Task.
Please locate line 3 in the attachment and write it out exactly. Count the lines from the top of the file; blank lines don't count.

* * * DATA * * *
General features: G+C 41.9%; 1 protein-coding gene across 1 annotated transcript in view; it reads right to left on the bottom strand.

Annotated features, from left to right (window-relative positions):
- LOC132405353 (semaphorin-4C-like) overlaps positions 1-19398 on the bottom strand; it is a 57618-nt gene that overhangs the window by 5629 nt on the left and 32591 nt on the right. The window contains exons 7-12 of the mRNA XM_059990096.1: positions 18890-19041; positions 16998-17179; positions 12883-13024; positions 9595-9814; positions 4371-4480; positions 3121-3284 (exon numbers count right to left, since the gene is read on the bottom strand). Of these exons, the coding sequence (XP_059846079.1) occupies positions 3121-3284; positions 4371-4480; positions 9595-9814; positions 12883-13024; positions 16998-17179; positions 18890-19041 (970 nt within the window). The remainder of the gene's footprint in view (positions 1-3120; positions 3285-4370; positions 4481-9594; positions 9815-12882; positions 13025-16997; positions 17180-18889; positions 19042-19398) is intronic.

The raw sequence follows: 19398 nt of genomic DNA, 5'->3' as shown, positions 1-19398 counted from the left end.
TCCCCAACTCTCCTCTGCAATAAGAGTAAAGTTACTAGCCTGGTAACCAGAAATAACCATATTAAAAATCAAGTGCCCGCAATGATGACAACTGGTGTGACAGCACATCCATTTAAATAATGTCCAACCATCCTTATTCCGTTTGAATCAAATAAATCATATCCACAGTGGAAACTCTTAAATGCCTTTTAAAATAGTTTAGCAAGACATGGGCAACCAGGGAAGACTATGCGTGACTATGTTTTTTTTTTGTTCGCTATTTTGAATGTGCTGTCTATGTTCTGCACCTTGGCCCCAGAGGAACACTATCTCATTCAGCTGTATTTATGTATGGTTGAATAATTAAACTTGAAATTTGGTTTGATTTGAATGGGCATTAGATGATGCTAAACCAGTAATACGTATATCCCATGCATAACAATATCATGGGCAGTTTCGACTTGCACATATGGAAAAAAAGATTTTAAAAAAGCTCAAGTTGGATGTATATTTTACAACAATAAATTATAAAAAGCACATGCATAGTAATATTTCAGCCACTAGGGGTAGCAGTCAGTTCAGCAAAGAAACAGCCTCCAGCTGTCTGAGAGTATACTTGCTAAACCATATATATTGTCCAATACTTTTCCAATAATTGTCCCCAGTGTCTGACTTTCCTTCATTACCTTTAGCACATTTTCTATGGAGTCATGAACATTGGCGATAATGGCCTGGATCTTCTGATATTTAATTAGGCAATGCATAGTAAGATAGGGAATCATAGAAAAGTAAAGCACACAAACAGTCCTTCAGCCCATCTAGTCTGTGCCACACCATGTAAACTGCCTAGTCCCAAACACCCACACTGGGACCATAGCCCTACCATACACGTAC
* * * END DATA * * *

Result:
- LOC132405353 (semaphorin-4C-like) overlaps positions 1-19398 on the bottom strand; it is a 57618-nt gene that overhangs the window by 5629 nt on the left and 32591 nt on the right. The window contains exons 7-12 of the mRNA XM_059990096.1: positions 18890-19041; positions 16998-17179; positions 12883-13024; positions 9595-9814; positions 4371-4480; positions 3121-3284 (exon numbers count right to left, since the gene is read on the bottom strand). Of these exons, the coding sequence (XP_059846079.1) occupies positions 3121-3284; positions 4371-4480; positions 9595-9814; positions 12883-13024; positions 16998-17179; positions 18890-19041 (970 nt within the window). The remainder of the gene's footprint in view (positions 1-3120; positions 3285-4370; positions 4481-9594; positions 9815-12882; positions 13025-16997; positions 17180-18889; positions 19042-19398) is intronic.